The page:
3. So brett cells are smaller, which means that a given volume will contain MORE brett cells than sacc cells. But you need more brett cells for primary fermentation. Since I only have the means to measure volume and make some assumptions on slurry density for cell counts, there should be some means to get within a large ballpark on volume measurement for brett. If a brett cell is just over 1/3 the size of US-05, but I need double the cells for a proper fermentation, I could pitch a slurry 1/3 smaller than equivalent sacc slurry and still be pitching the correct amount of brett, yes?

    • I have not tried measuring the slurry densities… Yet… But it’s something I’ve been thinking about. Actually if you look closer at the article, Brett cells are about 1/20 the volume of US-05, but how exactly it would translate into sediment sizes I don’t yet know. Especially since Brett cell morphology is very variable. Good point though. Something to look at for sure.
      Right now I can tell you that about 15mL of pure cell slurry contains 70-80 billion C3 cells, but those are just cells and nothing else, and I know it because I counted before sending to people and saw how much sediment they formed. A comparable volume of US-05 or WY1056 would be somewhere around 15-20 billion cells (I think). So in theory about 1/3 – 1/2 Brett slurry would give you 2 times more yeast cells. But again this is speculation and something to be tested in future.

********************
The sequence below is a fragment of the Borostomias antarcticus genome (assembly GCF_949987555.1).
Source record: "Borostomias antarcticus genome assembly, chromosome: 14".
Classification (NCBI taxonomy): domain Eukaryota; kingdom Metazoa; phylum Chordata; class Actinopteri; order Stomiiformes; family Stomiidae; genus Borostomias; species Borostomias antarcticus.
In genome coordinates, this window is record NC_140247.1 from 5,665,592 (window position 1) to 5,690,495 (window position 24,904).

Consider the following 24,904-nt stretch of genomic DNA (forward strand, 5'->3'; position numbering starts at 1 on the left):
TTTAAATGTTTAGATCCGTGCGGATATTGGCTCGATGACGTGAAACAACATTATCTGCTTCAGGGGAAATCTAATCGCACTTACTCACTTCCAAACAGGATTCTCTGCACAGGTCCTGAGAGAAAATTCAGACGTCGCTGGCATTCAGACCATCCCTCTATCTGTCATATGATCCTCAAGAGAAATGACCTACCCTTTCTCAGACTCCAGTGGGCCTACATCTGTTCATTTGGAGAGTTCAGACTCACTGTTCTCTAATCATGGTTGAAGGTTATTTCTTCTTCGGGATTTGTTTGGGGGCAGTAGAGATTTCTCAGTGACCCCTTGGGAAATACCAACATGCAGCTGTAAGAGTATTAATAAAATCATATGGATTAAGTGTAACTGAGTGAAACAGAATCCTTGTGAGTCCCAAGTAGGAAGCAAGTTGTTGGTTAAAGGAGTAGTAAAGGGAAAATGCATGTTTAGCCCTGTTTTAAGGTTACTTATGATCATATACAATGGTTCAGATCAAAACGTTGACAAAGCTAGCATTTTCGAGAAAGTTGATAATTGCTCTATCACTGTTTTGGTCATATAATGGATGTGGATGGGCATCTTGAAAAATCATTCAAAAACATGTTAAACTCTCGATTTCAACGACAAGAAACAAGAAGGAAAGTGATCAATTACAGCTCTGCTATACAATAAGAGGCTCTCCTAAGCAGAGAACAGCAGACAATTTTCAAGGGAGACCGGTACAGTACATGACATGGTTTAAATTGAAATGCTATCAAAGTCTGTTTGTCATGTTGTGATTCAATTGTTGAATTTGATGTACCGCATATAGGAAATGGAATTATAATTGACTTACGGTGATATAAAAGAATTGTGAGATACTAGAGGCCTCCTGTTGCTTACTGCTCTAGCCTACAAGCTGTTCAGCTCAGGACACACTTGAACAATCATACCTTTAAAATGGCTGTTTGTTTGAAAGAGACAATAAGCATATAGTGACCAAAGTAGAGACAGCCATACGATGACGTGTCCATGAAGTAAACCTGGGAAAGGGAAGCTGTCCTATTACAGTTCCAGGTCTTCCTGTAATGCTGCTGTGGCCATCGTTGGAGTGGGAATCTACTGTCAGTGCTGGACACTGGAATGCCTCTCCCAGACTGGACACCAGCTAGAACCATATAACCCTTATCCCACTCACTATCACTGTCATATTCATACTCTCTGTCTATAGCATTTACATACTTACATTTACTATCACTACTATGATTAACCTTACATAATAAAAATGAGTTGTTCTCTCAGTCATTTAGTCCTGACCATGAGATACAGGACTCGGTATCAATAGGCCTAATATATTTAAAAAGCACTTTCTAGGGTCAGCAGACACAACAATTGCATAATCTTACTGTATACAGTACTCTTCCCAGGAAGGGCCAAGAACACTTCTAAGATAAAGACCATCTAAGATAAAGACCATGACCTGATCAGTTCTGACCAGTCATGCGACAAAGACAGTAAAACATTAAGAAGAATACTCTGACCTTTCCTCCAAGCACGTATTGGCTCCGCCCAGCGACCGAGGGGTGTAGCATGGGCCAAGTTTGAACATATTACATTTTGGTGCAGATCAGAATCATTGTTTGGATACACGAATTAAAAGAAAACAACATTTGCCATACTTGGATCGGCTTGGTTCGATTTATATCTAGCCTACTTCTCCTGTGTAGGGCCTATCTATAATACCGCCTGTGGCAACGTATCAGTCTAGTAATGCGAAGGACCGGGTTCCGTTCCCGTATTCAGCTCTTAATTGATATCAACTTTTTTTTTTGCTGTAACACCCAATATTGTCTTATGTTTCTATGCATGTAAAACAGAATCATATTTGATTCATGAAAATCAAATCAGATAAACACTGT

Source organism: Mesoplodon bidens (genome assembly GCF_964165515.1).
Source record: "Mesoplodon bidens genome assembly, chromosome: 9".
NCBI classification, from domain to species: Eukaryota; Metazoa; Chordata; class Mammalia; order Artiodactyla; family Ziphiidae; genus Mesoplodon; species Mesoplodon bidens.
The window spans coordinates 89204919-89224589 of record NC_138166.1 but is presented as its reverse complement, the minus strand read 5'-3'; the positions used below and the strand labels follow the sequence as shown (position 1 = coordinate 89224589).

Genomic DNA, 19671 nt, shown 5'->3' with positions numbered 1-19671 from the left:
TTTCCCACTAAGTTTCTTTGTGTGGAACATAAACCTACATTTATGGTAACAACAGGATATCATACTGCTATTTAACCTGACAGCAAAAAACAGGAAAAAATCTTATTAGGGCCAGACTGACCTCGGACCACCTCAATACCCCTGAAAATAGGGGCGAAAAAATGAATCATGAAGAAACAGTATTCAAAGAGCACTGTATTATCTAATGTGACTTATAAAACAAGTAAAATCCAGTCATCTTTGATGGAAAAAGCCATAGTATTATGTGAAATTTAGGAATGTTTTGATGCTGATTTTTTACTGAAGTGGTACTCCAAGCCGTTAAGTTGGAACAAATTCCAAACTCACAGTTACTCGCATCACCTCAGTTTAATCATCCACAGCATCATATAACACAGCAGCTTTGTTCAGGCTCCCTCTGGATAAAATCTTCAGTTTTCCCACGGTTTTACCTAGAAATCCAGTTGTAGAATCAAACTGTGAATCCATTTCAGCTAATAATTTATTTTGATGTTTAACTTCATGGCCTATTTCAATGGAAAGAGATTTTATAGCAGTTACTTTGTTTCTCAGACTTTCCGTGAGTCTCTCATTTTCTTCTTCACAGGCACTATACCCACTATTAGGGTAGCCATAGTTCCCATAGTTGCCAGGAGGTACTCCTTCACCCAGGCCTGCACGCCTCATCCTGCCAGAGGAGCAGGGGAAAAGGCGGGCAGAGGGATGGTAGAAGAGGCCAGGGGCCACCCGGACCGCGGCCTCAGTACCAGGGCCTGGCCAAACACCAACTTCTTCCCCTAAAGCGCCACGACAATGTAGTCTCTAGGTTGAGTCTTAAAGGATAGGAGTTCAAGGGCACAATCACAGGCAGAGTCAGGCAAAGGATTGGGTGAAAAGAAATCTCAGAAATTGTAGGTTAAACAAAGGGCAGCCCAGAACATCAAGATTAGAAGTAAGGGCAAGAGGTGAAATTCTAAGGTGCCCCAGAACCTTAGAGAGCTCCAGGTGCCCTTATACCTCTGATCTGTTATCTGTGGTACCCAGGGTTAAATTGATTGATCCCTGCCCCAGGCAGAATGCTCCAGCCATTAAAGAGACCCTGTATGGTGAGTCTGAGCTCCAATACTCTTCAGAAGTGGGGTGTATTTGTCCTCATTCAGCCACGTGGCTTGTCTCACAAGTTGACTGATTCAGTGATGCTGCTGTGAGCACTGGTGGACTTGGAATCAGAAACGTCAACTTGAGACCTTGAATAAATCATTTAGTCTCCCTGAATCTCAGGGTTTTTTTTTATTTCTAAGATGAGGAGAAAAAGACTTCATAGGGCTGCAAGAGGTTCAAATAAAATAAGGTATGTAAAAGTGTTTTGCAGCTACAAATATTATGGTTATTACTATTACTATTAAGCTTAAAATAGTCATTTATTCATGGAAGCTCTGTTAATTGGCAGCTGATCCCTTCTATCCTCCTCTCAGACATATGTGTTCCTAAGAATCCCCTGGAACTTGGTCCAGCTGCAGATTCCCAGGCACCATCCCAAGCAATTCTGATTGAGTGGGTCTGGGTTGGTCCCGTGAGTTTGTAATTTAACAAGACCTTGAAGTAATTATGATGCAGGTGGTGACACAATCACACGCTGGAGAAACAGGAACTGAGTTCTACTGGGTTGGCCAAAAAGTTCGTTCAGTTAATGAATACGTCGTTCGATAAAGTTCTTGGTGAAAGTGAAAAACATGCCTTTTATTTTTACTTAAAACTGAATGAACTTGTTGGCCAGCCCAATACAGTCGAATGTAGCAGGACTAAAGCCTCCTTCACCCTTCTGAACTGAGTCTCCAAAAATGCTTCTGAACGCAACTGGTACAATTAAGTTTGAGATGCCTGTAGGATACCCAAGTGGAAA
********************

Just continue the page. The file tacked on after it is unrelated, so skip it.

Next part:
Thanks for this interesting question.

  4. The other thing I’m interested in is the “brett character.” Your commentary about the brett character is rather fascinating.

    If that’s the case, then really there’s little point in a pure brett fermentation except for the cool factor, which I agree is a substantial factor. But given how little people know about brett primary fermentations, it would seem appropriate to ferment with an otherwise relatively clean ale strain or a complmentary ale strain, and then innoculate secondary with brett for its specific character.

    This would seem to provide the predictable fermentation of a known yeast, but give the flavor profile of brettanomyces in time since brett would have the sacc byproducts to snack on.

    Is there any advantage to a pure brett fermentation? If you’ve done a sacc+brett vs brett only in a split batch of wort, have you noticed any change in the final profile?

    • Absolutely. In short term it’s pure “cool factor”, but long term may be different.
      All-Brett fermentations are rather clean and a little fruity. Used by themselves, Brett are similar to some nice Saison strains. They ferment fast (though they are slow starters and may take a few days until you see any sings of life), dry, clean, nice esters (pineapple, mango, peach, strawberries etc), some funk. I believe that if you were to age an all-Brett beer for a few months or over a year, the funk would start developing same as if you did a mixed Saccharomyces/Brettanomyces fermentation. As it is, you absolutely can use your favorite ale yeast in a mixture with Brett, or add Brett later to get the profile of that yeast with a later developing Brett character. Most brewers do that. Or you can do an all-Brett and let it age to get the clean fruity character followed by the later developing traditional profile. Actually right now I have a big English IPA (1.071 with 12 oz of Willamette+Golding in a 5 gal batch) going with a mix of WY1275 and a dash of C3 and C2 to try and imitate the old traditional British beer profile.